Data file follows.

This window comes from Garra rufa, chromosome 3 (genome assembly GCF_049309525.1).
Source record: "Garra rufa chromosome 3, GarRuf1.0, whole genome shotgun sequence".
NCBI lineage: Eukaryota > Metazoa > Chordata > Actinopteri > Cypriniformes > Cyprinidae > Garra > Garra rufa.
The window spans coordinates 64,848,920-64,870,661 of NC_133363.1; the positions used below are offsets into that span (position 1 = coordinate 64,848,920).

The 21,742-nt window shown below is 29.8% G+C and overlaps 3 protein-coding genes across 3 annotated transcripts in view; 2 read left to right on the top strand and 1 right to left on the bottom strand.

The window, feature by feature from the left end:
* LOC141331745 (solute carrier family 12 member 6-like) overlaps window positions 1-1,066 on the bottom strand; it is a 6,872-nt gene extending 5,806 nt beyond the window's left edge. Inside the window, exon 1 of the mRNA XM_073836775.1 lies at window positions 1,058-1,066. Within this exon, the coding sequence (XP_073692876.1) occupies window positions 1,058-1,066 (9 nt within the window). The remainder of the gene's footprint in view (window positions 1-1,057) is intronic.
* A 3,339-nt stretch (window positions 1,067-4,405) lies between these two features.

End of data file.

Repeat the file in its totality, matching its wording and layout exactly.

This window comes from Garra rufa, chromosome 3 (genome assembly GCF_049309525.1).
Source record: "Garra rufa chromosome 3, GarRuf1.0, whole genome shotgun sequence".
NCBI lineage: Eukaryota > Metazoa > Chordata > Actinopteri > Cypriniformes > Cyprinidae > Garra > Garra rufa.
The window spans coordinates 64,848,920-64,870,661 of NC_133363.1; the positions used below are offsets into that span (position 1 = coordinate 64,848,920).

The 21,742-nt window shown below is 29.8% G+C and overlaps 3 protein-coding genes across 3 annotated transcripts in view; 2 read left to right on the top strand and 1 right to left on the bottom strand.

The window, feature by feature from the left end:
* LOC141331745 (solute carrier family 12 member 6-like) overlaps window positions 1-1,066 on the bottom strand; it is a 6,872-nt gene extending 5,806 nt beyond the window's left edge. Inside the window, exon 1 of the mRNA XM_073836775.1 lies at window positions 1,058-1,066. Within this exon, the coding sequence (XP_073692876.1) occupies window positions 1,058-1,066 (9 nt within the window). The remainder of the gene's footprint in view (window positions 1-1,057) is intronic.
* A 3,339-nt stretch (window positions 1,067-4,405) lies between these two features.